A widespread epidemic of Zika virus (ZIKV) infection was reported in 2015 in South and Central America, with neurological symptons including meningoencephalitis and Guillain-Barré syndrome in adults, besides an apparent increased incidence of microcephaly in infants born to infected mothers. It is becoming a necessity to have a trustworthy animal model to better understand ZIKV infection. In this study we used newborn white Swiss mice as a model to investigate the ZIKV strain recently isolated in Brazil. ZIKV was inoculated via intracerebral and subcutaneous routes and analysed through gross histopathology and immunohistochemistry. Here we demonstrated first that the intracerebral group (ICG) displayed severe cerebral lesions, with neuronal death, presence of apoptotic bodies, white matter degeneration and neutrophil perivascular cuffing. In the subcutaneous group (SCG), we observed moderate cerebral lesions, morphologically similar to that found in ICG and additional myelopathy, with architectural loss, marked by neuronal death and apoptotic bodies. Interestingly, we found an intense astrogliosis in brain of both groups, with increased immunoexpression of GFAP (glial fibrillary acidic protein) and presence of hypertrophic astrocytes. The spinal cord of subcutaneous group (SCG) exhibited reduction of astrocytes, but those positive for GFAP were hypertrophic and presented prolonged cellular processes. Finally significant lesions in the central nervous system (CNS) were present in newborn mice inoculated by both routes, but SCG method led to an important neurological manifestations (including myelopathy), during a longer period of time and appears for us to be a better model for ZIKV infection.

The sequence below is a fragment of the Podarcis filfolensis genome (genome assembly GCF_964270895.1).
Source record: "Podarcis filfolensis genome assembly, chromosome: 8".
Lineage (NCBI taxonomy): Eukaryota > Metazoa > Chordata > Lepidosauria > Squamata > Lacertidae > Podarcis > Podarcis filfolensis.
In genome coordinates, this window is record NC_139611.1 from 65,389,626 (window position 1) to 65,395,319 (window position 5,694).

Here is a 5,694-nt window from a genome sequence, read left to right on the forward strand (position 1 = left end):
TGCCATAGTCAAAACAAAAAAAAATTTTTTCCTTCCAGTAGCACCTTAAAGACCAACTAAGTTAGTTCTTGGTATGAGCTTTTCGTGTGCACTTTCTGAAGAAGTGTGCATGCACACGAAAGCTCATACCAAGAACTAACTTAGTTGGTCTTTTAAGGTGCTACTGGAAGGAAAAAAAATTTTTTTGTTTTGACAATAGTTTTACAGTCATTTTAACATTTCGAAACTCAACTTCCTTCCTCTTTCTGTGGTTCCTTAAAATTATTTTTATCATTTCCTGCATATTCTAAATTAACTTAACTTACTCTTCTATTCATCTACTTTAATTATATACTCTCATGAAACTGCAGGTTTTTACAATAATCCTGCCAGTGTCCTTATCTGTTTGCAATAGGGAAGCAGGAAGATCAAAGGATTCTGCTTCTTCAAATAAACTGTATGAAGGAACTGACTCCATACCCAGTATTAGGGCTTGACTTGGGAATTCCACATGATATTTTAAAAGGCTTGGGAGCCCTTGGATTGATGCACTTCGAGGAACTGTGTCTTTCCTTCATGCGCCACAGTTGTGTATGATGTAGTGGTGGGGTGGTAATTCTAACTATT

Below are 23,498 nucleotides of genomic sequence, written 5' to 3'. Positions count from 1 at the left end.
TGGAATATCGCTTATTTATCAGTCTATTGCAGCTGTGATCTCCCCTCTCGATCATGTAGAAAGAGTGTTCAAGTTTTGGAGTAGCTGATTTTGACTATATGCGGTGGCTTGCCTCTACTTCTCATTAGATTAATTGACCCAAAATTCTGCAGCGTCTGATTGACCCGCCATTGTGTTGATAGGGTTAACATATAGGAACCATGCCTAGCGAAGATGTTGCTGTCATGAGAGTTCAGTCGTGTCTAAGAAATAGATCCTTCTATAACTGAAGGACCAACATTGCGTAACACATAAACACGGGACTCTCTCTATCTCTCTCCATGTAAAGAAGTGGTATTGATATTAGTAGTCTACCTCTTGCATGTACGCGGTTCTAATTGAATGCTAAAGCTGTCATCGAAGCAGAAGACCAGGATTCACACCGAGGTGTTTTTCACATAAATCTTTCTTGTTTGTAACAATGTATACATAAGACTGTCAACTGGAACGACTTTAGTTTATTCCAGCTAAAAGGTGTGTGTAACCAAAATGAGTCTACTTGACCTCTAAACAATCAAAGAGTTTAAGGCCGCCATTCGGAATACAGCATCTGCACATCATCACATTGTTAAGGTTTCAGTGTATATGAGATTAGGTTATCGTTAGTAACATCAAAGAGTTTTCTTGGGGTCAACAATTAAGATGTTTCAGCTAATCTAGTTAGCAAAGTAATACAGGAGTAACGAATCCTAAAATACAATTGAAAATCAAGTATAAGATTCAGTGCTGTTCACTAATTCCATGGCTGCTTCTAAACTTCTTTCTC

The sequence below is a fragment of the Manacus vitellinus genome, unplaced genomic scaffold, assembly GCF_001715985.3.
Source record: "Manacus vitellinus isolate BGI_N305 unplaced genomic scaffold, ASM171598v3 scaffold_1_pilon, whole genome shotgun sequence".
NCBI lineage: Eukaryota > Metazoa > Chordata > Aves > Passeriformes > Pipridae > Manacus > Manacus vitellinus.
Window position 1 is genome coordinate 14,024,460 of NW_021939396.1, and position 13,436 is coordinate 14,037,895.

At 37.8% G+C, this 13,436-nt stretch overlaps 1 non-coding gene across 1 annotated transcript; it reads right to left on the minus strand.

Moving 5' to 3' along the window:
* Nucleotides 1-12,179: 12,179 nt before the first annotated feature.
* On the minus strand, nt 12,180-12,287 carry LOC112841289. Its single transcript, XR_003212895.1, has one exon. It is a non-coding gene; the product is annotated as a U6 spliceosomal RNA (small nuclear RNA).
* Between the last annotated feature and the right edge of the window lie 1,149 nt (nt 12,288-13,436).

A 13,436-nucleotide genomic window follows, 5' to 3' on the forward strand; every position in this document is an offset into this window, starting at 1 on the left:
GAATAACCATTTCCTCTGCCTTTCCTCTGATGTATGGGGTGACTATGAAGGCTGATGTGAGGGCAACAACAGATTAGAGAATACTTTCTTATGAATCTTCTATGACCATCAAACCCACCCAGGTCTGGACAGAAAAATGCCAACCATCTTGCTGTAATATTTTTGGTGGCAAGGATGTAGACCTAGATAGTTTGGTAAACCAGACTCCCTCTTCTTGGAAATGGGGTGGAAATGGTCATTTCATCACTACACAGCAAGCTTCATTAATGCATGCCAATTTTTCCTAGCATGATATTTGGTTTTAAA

Keywords: Brain; Encephalopathy; Flavivirus; Mouse; Myelitis; Pathology.
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